The foreign investment review threshold will be lifted to over $1 billion under the South Korea free trade agreement, full details of which were released today.
That means South Korea will enjoy investment privileges equivalent to the US and New Zealand, which also have a $1.078 billion threshold before the Foreign Investment Review Board (FIRB) is required to examine proposed deals.
Trade Minister Andrew Robb says some sensitive sectors, such as agriculture, will continue to have lower thresholds for FIRB review.
Mr Robb says agriculture will be the biggest winner in a free trade agreement that will ultimately remove tariffs on 99.8 per cent of goods that Australia exports to Korea.
“It doesn’t really get any better than this in terms of its comprehensive nature,” he told reporters.
“It is also restoring our competitive position with the United States and the EU and the ASEAN countries who have struck, a couple of years ago, agreements with Korea.”
In particular, US and EU beef producers had a significant and growing tariff advantage over Australian exporters, with local growers saying they could be effectively driven out of the market in the space of a few years without an equivalent deal.
Tariffs of more than 500 per cent on bluefin tuna will be phased out, as will 36-176 per cent dairy imposts.
A 300 per cent tax on Australian chipping potatoes and 15 per cent tariff on wine will be removed immediately.
Mr Robb says government modelling shows the free trade deal will lift Australian agricultural exports to Korea by 75 per cent over the next 15 years.
However, he adds that the agreement also focuses on boosting services trade, and opening investment opportunities for Australian firms in Korea.
“This time we have placed also a particular emphasis on services, so there’s very significant access from a legal point of view, accounting point of view, environmental point of view, health services, a whole raft of services, architecture, you name it,” Mr Robb said.
“Companies can now go in and establish in their own right. This hardly ever happens anywhere in Asia.”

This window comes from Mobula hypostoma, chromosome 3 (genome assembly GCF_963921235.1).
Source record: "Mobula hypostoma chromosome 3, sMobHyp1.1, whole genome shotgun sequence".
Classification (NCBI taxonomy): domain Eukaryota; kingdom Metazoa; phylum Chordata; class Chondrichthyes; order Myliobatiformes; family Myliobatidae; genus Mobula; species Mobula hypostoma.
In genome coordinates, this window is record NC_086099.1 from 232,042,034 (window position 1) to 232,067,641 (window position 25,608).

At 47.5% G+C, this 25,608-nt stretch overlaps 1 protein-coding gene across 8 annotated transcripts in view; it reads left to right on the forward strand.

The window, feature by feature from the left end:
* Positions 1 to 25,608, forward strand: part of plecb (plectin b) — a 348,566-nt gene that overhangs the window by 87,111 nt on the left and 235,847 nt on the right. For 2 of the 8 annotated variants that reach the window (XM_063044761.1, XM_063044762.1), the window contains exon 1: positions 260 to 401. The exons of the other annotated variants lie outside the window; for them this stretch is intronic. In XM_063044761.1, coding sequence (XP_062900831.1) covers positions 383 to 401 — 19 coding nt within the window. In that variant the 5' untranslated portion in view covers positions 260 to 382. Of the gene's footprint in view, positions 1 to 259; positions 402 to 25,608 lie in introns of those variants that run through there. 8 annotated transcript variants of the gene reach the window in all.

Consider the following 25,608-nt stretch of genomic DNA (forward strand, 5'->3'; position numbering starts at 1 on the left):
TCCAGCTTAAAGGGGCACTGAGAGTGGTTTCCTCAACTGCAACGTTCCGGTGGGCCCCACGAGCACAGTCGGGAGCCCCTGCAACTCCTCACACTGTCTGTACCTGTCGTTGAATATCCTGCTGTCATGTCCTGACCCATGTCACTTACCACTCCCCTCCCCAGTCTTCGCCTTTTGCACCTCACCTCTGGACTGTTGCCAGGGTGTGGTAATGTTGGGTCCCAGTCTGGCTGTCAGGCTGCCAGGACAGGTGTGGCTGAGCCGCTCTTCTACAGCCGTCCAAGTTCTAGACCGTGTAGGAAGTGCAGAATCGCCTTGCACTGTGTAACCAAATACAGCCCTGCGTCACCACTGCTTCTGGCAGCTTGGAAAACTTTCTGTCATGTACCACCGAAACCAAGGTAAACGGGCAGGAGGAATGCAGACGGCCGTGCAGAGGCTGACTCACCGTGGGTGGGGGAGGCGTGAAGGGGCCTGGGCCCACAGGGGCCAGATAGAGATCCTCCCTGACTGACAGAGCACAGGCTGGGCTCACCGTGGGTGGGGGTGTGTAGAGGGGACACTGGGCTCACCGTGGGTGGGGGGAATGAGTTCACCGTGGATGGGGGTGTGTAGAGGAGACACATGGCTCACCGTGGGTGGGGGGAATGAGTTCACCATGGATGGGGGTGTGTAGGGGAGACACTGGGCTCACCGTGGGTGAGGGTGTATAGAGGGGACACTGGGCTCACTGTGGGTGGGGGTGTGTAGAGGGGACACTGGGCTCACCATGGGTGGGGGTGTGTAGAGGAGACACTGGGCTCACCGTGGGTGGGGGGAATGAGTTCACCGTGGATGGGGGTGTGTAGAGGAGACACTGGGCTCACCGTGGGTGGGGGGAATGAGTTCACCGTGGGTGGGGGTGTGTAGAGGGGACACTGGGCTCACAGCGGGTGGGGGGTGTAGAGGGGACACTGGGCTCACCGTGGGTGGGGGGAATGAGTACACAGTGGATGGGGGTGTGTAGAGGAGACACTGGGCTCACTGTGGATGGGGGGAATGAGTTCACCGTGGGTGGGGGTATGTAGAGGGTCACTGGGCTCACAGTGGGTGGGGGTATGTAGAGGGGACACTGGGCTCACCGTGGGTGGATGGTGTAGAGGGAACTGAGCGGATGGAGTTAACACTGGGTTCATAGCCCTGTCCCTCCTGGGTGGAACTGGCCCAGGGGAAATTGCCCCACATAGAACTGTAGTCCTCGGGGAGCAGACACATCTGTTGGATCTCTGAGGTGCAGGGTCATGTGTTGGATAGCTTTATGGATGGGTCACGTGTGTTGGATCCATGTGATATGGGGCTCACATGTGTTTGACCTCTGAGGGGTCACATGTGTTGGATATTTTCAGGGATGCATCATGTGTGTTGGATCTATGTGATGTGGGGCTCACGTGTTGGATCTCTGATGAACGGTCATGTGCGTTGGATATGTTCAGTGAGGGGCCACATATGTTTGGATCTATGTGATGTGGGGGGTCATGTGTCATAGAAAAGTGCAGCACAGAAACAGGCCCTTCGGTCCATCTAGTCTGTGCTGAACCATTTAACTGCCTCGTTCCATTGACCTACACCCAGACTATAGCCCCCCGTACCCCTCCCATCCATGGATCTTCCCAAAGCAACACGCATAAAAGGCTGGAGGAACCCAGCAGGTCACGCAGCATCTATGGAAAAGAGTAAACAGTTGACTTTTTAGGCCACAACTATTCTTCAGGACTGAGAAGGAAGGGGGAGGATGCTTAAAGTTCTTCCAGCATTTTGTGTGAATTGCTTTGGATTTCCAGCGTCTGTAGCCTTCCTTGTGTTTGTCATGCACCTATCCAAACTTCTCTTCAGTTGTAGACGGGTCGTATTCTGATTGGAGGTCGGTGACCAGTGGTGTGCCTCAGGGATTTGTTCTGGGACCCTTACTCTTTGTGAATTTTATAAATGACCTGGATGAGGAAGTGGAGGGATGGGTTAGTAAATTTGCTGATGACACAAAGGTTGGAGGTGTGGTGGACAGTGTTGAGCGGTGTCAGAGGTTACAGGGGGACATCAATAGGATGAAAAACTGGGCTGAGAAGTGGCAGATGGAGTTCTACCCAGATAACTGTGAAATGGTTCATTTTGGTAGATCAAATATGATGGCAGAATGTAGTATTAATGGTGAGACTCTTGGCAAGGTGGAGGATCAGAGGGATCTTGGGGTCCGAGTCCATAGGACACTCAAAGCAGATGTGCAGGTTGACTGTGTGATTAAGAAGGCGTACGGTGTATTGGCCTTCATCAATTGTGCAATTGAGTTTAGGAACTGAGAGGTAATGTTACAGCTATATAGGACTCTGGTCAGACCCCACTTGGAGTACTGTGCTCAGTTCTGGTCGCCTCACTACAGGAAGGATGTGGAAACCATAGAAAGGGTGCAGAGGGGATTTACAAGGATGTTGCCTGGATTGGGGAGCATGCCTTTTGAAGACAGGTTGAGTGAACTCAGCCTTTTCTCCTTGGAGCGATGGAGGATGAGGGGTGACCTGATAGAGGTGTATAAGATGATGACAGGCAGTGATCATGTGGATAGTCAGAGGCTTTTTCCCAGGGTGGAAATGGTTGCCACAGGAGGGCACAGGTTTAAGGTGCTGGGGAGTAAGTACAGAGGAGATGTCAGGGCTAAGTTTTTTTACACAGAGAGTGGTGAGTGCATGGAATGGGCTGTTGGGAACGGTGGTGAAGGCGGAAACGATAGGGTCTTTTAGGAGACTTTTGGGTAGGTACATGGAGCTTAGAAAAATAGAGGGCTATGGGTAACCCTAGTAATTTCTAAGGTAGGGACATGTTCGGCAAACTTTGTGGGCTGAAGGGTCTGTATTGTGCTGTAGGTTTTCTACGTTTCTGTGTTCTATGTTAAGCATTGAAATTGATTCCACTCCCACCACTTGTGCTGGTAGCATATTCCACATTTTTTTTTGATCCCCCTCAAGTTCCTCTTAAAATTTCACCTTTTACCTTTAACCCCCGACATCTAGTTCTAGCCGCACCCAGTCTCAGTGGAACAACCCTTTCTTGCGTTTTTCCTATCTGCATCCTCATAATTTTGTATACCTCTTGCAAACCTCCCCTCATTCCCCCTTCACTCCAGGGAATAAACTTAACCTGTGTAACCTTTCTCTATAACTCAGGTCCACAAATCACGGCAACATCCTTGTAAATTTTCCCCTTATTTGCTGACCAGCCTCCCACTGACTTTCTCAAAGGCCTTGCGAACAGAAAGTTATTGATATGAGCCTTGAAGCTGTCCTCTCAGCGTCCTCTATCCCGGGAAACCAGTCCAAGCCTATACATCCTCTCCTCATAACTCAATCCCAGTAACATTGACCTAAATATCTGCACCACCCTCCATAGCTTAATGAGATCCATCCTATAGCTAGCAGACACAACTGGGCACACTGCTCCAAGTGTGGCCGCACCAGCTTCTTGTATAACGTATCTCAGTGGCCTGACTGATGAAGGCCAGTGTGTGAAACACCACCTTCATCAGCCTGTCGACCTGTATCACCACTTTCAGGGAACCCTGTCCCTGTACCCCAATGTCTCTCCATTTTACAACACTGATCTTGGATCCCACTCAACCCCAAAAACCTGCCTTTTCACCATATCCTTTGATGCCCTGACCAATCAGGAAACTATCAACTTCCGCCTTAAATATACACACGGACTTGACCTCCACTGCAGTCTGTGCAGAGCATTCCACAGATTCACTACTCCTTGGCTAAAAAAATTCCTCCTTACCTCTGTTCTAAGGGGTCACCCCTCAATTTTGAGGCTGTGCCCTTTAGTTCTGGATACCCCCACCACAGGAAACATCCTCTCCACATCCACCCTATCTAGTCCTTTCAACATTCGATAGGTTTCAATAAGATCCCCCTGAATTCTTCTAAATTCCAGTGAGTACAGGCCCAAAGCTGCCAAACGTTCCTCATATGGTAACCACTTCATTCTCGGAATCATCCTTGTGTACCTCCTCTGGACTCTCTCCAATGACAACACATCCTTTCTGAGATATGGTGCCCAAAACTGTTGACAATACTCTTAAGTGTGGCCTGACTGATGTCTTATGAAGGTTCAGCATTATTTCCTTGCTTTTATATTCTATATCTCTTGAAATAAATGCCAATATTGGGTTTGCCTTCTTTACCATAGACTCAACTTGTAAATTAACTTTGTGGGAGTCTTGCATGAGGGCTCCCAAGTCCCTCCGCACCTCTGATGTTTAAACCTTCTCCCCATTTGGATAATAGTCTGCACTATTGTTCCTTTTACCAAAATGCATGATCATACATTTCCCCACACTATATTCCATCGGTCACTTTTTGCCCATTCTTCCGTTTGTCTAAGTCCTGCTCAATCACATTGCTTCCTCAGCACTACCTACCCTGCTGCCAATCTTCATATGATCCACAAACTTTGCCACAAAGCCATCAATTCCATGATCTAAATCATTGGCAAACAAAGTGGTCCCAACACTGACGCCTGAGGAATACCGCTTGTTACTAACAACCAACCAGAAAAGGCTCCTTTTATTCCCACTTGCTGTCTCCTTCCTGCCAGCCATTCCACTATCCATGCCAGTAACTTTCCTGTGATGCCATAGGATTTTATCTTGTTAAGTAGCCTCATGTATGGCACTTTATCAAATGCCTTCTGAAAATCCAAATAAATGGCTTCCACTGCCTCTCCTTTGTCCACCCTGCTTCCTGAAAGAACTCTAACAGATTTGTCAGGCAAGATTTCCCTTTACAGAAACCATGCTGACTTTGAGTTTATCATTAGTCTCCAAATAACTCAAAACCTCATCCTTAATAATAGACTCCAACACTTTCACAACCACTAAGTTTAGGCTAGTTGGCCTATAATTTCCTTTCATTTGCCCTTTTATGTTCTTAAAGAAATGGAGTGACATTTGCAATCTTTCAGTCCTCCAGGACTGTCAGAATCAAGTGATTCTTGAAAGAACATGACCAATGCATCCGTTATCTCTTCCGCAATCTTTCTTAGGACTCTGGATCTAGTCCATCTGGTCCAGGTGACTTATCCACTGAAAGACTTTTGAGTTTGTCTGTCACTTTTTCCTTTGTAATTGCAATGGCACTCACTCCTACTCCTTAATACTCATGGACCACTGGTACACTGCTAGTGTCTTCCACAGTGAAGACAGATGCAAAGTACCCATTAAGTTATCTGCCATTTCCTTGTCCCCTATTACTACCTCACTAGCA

Korean car makers are big beneficiaries of the deal, which will immediately remove the tariffs on small vehicles, affecting around 75 per cent of Korean imports, with the tariffs on bigger cars to be phased out over three years so that their final removal coincides with the closure of the Australian automotive industry.
However, Mr Robb says the FTA offers hope to some local automotive component makers which will be struggling to survive after Ford, Holden and Toyota all stop making cars in Australia.
“You look at even today there’s $130 million worth of gear boxes was sold in the last year to Korea [from Australia], $50 million worth of engines,” he said.
“Now there’s an 8 per cent tariff currently on that in Korea. That will go immediately when this [agreement] takes effect.”
Business enthusiasm, community group caution
Business groups have generally welcomed the deal, with the financial services sector particularly excited about the prospect of greater access to Korea’s high income, aging population.
“The Free Trade Agreement will open up significant opportunities for Australia to increase the cross-border flows between Australia and Korea,” said the Financial Services Council’s John Brogden in a statement.
“We have a highly skilled financial services workforce which will benefit from a cross-cultural transfer of skills and knowledge.”
However, some community groups are wary of the agreement, warning that Investor-State Dispute Settlement provisions could allow foreign companies to sue the Australian Government for policies that harm their investment, for instance by negatively affecting their ability to make profits.
“The disputes are heard in international tribunals without the legal protections of national legal systems: arbitrators can be practising advocates and there are no precedents or appeals,” cautioned the Australian Fair Trade and Investment Network’s convenor Dr Patricia Ranald.
Mr Robb says negotiations had dragged on for five years, and including ISDS provisions was necessary to conclude an agreement.
“We have included [ISDS], because we wouldn’t have got a deal without it,” he said.
“But there are important carve-outs which ensure that public policy decisions in regard to the environment or public health issues are not then covered by the ISDS.”
Health policy is a significant concern for the Australian Government, which is being legally challenged by Phillip Morris under an Australia – Hong Kong investment agreement, with the tobacco giant seeking to have Australia’s cigarette plain packing laws overturned, or be granted compensation, potentially amounting to billion of dollars.
However, Dr Ranald is sceptical about whether the exclusion of health and environmental policy in the Korea – Australia FTA will be effective.
“The sentence to exempt public health, safety and the environment begins with the words ‘except in rare circumstances’ – this leaves a huge loophole which recent cases have used to advantage,” she argued.
“Another ‘safeguard’ is a more limited definition of ‘fair and equitable treatment’ for foreign investors, but tribunals have ignored these limitations and applied the previous higher standard.”
Dr Ranald says even a successful defence against challenges to government policy will result in a loss for taxpayers.
“Even if governments win these cases, they will have taken years and cost millions of dollars in legal fees,” she warned.